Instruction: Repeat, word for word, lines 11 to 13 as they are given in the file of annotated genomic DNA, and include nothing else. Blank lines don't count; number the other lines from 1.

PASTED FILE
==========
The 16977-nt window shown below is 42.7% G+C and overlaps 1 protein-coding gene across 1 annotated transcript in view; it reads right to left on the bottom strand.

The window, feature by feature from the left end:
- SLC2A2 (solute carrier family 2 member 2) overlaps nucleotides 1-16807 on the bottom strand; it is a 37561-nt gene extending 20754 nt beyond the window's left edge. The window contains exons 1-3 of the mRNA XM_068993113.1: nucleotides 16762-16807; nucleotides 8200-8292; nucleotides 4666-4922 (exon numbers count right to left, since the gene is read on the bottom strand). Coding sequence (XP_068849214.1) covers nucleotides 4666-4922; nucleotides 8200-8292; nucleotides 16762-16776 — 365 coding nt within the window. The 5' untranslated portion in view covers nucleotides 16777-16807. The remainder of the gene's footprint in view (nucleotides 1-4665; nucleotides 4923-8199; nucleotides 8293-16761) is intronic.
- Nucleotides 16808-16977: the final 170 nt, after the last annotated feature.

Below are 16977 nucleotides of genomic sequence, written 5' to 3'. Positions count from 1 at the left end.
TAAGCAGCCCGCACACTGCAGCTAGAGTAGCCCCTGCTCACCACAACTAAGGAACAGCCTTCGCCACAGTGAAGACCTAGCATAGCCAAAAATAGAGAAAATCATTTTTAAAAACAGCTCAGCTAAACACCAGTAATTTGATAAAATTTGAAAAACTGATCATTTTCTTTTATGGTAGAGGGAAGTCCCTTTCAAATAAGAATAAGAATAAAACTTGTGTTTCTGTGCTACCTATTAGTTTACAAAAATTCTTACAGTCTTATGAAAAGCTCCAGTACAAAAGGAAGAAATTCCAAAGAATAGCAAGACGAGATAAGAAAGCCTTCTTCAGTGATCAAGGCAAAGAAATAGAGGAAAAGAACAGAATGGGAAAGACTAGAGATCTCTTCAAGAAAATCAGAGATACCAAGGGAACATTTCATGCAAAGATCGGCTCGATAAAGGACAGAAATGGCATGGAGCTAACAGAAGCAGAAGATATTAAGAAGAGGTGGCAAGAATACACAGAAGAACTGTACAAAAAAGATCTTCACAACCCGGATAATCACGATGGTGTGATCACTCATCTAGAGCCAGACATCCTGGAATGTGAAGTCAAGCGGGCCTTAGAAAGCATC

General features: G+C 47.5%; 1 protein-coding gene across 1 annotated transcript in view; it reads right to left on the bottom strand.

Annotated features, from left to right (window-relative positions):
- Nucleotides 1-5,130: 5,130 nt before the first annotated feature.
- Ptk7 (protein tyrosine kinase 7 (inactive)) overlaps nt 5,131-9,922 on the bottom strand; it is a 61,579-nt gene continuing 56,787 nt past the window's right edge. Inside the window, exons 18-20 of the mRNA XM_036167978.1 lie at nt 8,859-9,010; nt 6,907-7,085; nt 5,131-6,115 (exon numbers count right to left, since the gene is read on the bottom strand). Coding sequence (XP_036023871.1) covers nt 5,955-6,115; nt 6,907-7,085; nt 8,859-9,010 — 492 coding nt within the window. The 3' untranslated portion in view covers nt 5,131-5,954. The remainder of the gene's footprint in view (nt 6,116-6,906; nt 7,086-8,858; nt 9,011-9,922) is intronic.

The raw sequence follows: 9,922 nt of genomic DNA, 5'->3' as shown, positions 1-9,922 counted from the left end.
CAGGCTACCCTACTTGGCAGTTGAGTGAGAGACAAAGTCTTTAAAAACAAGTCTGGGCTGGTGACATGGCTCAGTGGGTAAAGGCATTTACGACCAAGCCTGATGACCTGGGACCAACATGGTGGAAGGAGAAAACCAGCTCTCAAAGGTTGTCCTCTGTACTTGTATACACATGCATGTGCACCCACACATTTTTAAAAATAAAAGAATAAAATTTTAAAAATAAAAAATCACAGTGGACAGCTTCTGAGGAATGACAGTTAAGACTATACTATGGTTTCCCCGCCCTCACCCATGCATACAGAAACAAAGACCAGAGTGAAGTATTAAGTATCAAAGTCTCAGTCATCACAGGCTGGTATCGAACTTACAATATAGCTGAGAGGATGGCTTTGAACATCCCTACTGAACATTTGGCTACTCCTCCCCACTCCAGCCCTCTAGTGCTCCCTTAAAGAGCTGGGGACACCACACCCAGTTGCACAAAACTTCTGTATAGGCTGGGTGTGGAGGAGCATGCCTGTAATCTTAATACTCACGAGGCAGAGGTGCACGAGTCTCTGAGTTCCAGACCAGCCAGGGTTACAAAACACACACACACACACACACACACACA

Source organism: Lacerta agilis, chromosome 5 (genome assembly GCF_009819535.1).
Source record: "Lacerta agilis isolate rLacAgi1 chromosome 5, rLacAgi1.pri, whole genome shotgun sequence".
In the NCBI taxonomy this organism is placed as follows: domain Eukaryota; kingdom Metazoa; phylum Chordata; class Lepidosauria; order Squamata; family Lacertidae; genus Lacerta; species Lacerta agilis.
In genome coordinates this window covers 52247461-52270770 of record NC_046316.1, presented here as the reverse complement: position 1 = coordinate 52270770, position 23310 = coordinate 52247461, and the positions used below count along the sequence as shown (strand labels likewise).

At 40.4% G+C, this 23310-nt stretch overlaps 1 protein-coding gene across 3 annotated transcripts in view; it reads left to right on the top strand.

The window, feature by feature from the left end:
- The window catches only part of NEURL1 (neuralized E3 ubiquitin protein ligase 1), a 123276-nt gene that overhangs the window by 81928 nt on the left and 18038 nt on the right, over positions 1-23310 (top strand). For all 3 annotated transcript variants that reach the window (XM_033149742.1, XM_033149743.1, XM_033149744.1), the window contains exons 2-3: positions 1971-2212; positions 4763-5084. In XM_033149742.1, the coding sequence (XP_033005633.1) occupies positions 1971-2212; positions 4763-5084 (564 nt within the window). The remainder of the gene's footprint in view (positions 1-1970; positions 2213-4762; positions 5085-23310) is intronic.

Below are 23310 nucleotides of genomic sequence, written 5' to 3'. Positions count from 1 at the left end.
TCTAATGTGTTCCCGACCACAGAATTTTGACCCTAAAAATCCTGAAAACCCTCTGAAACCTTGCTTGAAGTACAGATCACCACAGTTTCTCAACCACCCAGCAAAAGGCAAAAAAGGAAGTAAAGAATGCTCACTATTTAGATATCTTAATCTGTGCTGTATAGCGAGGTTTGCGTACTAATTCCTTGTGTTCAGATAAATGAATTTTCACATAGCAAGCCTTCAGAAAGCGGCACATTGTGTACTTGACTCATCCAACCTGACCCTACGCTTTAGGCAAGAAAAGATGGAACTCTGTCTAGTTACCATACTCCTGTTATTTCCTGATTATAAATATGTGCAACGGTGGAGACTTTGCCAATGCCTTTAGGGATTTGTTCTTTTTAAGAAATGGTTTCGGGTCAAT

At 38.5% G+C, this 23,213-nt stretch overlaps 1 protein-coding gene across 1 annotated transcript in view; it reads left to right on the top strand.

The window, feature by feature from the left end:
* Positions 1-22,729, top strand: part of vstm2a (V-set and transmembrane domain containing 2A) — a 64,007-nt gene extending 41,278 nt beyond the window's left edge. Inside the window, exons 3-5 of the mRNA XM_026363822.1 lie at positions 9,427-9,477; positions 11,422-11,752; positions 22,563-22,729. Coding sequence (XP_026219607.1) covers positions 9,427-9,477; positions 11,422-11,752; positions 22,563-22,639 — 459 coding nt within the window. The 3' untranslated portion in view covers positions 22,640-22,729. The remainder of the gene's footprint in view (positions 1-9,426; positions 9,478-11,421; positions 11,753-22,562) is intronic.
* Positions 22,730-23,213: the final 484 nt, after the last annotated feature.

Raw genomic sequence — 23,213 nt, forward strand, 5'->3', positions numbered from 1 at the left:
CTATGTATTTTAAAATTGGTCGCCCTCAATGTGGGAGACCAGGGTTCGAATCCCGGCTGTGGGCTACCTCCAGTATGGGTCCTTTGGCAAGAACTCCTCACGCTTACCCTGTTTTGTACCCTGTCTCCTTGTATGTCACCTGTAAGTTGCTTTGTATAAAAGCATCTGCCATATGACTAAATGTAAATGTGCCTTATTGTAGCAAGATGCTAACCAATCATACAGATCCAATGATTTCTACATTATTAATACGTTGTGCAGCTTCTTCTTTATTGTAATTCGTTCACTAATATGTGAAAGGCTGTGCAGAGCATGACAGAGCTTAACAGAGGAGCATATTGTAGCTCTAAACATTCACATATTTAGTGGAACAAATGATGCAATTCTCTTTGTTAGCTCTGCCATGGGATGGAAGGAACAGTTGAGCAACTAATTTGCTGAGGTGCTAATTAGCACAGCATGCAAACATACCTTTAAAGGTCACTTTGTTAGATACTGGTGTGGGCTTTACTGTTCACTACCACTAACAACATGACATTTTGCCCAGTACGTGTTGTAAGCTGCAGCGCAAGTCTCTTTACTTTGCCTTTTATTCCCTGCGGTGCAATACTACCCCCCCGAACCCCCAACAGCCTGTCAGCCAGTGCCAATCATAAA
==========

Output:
The raw sequence follows: 9,922 nt of genomic DNA, 5'->3' as shown, positions 1-9,922 counted from the left end.
CAGGCTACCCTACTTGGCAGTTGAGTGAGAGACAAAGTCTTTAAAAACAAGTCTGGGCTGGTGACATGGCTCAGTGGGTAAAGGCATTTACGACCAAGCCTGATGACCTGGGACCAACATGGTGGAAGGAGAAAACCAGCTCTCAAAGGTTGTCCTCTGTACTTGTATACACATGCATGTGCACCCACACATTTTTAAAAATAAAAGAATAAAATTTTAAAAATAAAAAATCACAGTGGACAGCTTCTGAGGAATGACAGTTAAGACTATACTATGGTTTCCCCGCCCTCACCCATGCATACAGAAACAAAGACCAGAGTGAAGTATTAAGTATCAAAGTCTCAGTCATCACAGGCTGGTATCGAACTTACAATATAGCTGAGAGGATGGCTTTGAACATCCCTACTGAACATTTGGCTACTCCTCCCCACTCCAGCCCTCTAGTGCTCCCTTAAAGAGCTGGGGACACCACACCCAGTTGCACAAAACTTCTGTATAGGCTGGGTGTGGAGGAGCATGCCTGTAATCTTAATACTCACGAGGCAGAGGTGCACGAGTCTCTGAGTTCCAGACCAGCCAGGGTTACAAAACACACACACACACACACACACACACA

Source organism: Lacerta agilis, chromosome 5 (genome assembly GCF_009819535.1).